Individuals who play World of Warcraft experience less social anxiety and loneliness when playing online than they do in the real world, according to a November 2015 study published in Computers in Human Behavior.
World of Warcraft is a Massive Multiplayer Online Role Playing Game (MMORPG), a specific genre of computer games. In MMORPGs, players must cooperate with other players online in order to complete tasks and achieve goals. The important social aspect of MMORPGs is what makes them unique.
“The most important aspect of MMORPG games is not the playing itself, but the ability to form strong friendships, in which players are often highly emotionally invested,” said Marcel Martoncik, principal investigator and corresponding author for the study.
“Therefore, many people use MMORPGs to meet their social needs, which they are unable to satisfy in real world,” Martoncik continued.
But do MMORPG players actually experience less loneliness and social anxiety while playing than they do in the real world?
One hundred sixty one participants were recruited via World of Warcraft message boards. Participants were asked to complete a questionnaire addressing loneliness, social anxiety, game experience and game behaviors. They completed the same questionnaire twice—once they were asked to imagine the real world, and the other time they were asked to imagine the virtual World of Warcraft.
Participants experienced significantly less social anxiety and loneliness in the virtual world than in the real world. In addition, players who belong to a guild or who regularly play with friends and family members experience significantly less loneliness than those who regularly play alone. Players who regularly communicate with other players online also experience less loneliness.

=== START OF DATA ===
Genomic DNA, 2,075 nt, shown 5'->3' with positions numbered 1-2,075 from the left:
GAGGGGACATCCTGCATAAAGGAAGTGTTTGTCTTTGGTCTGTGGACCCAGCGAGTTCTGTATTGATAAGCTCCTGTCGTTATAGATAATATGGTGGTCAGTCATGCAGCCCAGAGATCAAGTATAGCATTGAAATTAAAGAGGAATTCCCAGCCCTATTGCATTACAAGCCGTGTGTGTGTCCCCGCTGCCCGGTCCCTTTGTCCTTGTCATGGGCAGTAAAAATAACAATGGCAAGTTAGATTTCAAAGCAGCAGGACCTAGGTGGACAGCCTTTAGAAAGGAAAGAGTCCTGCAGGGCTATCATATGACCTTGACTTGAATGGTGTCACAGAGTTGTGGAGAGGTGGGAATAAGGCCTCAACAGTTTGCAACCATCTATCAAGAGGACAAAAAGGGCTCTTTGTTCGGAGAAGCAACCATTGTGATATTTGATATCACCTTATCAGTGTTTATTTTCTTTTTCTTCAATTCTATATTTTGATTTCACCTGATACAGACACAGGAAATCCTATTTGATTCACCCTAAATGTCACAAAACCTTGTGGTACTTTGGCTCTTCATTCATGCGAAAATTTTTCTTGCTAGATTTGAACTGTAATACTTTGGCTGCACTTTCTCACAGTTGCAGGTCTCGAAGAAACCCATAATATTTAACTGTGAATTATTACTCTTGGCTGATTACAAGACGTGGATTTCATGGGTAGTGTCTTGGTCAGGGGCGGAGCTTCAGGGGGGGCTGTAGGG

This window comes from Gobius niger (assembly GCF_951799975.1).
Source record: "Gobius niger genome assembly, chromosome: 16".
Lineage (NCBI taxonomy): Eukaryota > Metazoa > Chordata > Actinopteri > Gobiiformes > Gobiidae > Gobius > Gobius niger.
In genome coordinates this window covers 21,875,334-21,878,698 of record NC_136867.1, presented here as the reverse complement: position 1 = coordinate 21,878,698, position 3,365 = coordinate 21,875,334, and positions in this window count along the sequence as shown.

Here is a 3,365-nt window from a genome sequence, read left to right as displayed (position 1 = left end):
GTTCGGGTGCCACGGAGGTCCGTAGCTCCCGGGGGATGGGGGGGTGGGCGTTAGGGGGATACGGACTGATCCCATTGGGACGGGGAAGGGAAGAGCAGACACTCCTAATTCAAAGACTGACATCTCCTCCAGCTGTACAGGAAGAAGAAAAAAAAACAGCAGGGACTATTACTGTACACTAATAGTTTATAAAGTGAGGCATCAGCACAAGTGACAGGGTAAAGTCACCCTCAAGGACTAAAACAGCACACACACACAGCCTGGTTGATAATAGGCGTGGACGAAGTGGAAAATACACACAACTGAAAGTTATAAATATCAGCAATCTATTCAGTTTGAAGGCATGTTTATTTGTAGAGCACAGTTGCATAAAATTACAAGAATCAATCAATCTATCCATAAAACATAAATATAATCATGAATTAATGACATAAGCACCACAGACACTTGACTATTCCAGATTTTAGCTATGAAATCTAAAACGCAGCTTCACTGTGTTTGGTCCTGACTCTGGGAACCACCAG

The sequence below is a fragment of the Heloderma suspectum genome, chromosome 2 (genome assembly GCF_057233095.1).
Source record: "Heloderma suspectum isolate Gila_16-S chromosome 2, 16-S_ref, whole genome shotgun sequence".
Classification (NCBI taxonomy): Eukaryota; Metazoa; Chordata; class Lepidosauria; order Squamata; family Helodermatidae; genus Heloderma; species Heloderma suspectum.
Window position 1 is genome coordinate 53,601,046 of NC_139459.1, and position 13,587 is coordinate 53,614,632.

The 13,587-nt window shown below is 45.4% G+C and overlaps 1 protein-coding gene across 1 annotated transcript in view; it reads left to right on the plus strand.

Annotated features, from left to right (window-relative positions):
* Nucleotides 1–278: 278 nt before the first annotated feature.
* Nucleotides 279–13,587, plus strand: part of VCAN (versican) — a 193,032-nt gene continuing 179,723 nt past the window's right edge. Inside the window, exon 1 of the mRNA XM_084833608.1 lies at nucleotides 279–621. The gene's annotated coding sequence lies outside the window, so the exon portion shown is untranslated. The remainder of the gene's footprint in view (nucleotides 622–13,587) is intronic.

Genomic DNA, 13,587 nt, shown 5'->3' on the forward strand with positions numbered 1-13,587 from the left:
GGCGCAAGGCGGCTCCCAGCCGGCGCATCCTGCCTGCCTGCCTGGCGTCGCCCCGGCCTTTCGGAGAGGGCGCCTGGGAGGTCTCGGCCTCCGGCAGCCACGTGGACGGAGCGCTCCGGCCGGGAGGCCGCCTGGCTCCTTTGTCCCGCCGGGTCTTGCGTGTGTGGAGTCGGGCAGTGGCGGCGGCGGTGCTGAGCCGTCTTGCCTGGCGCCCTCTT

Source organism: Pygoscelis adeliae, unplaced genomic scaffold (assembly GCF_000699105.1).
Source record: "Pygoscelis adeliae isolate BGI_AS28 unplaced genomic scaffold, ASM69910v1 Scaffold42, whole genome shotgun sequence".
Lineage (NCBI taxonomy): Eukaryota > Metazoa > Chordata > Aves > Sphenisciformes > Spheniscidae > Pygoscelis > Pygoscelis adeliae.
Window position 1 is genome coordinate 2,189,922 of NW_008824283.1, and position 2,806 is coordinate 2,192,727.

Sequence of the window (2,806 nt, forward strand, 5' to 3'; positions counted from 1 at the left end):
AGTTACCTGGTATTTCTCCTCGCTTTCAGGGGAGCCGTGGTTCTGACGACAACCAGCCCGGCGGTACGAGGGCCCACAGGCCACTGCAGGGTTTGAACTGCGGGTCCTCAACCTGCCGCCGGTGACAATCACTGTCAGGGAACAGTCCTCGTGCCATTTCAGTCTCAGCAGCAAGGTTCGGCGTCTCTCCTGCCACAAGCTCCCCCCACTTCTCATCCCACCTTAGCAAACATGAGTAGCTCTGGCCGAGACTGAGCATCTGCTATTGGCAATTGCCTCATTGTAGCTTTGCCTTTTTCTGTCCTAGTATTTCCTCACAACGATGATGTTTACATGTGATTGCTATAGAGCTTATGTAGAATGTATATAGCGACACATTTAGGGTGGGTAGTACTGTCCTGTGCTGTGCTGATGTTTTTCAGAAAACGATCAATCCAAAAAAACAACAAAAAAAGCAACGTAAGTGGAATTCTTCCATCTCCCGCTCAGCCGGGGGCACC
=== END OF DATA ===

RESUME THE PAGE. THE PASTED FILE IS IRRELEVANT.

The results may be due to the fact that MMORPG players feel safer and more comfortable in the virtual world.
“Online environment provides players, who are often anxious, with a space, in which they can form and experience high-quality relationships, which satisfy their need to belong,” Martoncik said.
The findings could point to possible explanations for the mental and social well-being of MMORPG players.
“Players may not feel accepted in…company of people who do not play or approve of computer games…this rejection may cause social anxiety, and compounded by the lack of friends, with whom they could share their interests, also loneliness,” said Martoncik.
“Players, unable to find satisfying social contacts in real world, thus turn to virtual world; and in this way, they not only experience less loneliness, but by being accepted in online world, also less social anxiety,” he continued.